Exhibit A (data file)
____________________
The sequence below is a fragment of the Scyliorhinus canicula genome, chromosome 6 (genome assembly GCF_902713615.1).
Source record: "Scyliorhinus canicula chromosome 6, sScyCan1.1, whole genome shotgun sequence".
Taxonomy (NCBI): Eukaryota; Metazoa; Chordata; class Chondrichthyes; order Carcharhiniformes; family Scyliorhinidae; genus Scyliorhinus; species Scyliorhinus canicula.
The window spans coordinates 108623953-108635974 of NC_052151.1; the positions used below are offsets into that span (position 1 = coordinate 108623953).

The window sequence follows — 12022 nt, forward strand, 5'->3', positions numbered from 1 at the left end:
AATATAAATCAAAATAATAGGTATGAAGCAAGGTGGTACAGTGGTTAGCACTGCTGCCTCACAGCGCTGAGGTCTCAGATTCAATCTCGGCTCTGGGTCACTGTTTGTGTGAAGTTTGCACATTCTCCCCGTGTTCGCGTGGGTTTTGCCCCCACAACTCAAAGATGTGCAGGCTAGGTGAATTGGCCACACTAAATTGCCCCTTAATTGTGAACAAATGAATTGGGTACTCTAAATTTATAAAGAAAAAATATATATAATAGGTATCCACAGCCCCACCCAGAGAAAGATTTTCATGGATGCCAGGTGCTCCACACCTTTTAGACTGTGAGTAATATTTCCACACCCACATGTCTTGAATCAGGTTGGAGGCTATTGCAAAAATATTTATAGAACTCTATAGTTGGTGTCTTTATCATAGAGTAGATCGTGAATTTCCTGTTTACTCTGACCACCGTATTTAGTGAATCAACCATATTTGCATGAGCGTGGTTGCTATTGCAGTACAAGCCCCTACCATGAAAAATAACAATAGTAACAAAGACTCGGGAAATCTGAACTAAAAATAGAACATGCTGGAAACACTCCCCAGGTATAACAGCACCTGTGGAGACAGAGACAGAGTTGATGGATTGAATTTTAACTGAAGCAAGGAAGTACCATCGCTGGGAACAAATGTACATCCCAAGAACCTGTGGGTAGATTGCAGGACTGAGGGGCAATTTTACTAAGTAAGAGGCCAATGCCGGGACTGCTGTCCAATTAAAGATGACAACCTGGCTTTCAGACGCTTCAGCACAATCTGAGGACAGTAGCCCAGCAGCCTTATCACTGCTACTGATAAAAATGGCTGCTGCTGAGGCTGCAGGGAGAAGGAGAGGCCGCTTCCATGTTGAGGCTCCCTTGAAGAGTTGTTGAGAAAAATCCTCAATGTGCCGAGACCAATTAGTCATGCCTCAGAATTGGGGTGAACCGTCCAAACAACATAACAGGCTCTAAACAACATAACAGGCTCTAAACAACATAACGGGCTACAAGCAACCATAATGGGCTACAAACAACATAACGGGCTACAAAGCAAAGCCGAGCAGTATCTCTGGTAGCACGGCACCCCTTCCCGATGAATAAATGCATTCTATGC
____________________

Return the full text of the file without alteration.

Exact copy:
The sequence below is a fragment of the Scyliorhinus canicula genome, chromosome 6 (genome assembly GCF_902713615.1).
Source record: "Scyliorhinus canicula chromosome 6, sScyCan1.1, whole genome shotgun sequence".
Taxonomy (NCBI): Eukaryota; Metazoa; Chordata; class Chondrichthyes; order Carcharhiniformes; family Scyliorhinidae; genus Scyliorhinus; species Scyliorhinus canicula.
The window spans coordinates 108623953-108635974 of NC_052151.1; the positions used below are offsets into that span (position 1 = coordinate 108623953).

The window sequence follows — 12022 nt, forward strand, 5'->3', positions numbered from 1 at the left end:
AATATAAATCAAAATAATAGGTATGAAGCAAGGTGGTACAGTGGTTAGCACTGCTGCCTCACAGCGCTGAGGTCTCAGATTCAATCTCGGCTCTGGGTCACTGTTTGTGTGAAGTTTGCACATTCTCCCCGTGTTCGCGTGGGTTTTGCCCCCACAACTCAAAGATGTGCAGGCTAGGTGAATTGGCCACACTAAATTGCCCCTTAATTGTGAACAAATGAATTGGGTACTCTAAATTTATAAAGAAAAAATATATATAATAGGTATCCACAGCCCCACCCAGAGAAAGATTTTCATGGATGCCAGGTGCTCCACACCTTTTAGACTGTGAGTAATATTTCCACACCCACATGTCTTGAATCAGGTTGGAGGCTATTGCAAAAATATTTATAGAACTCTATAGTTGGTGTCTTTATCATAGAGTAGATCGTGAATTTCCTGTTTACTCTGACCACCGTATTTAGTGAATCAACCATATTTGCATGAGCGTGGTTGCTATTGCAGTACAAGCCCCTACCATGAAAAATAACAATAGTAACAAAGACTCGGGAAATCTGAACTAAAAATAGAACATGCTGGAAACACTCCCCAGGTATAACAGCACCTGTGGAGACAGAGACAGAGTTGATGGATTGAATTTTAACTGAAGCAAGGAAGTACCATCGCTGGGAACAAATGTACATCCCAAGAACCTGTGGGTAGATTGCAGGACTGAGGGGCAATTTTACTAAGTAAGAGGCCAATGCCGGGACTGCTGTCCAATTAAAGATGACAACCTGGCTTTCAGACGCTTCAGCACAATCTGAGGACAGTAGCCCAGCAGCCTTATCACTGCTACTGATAAAAATGGCTGCTGCTGAGGCTGCAGGGAGAAGGAGAGGCCGCTTCCATGTTGAGGCTCCCTTGAAGAGTTGTTGAGAAAAATCCTCAATGTGCCGAGACCAATTAGTCATGCCTCAGAATTGGGGTGAACCGTCCAAACAACATAACAGGCTCTAAACAACATAACAGGCTCTAAACAACATAACGGGCTACAAGCAACCATAATGGGCTACAAACAACATAACGGGCTACAAAGCAAAGCCGAGCAGTATCTCTGGTAGCACGGCACCCCTTCCCGATGAATAAATGCATTCTATGC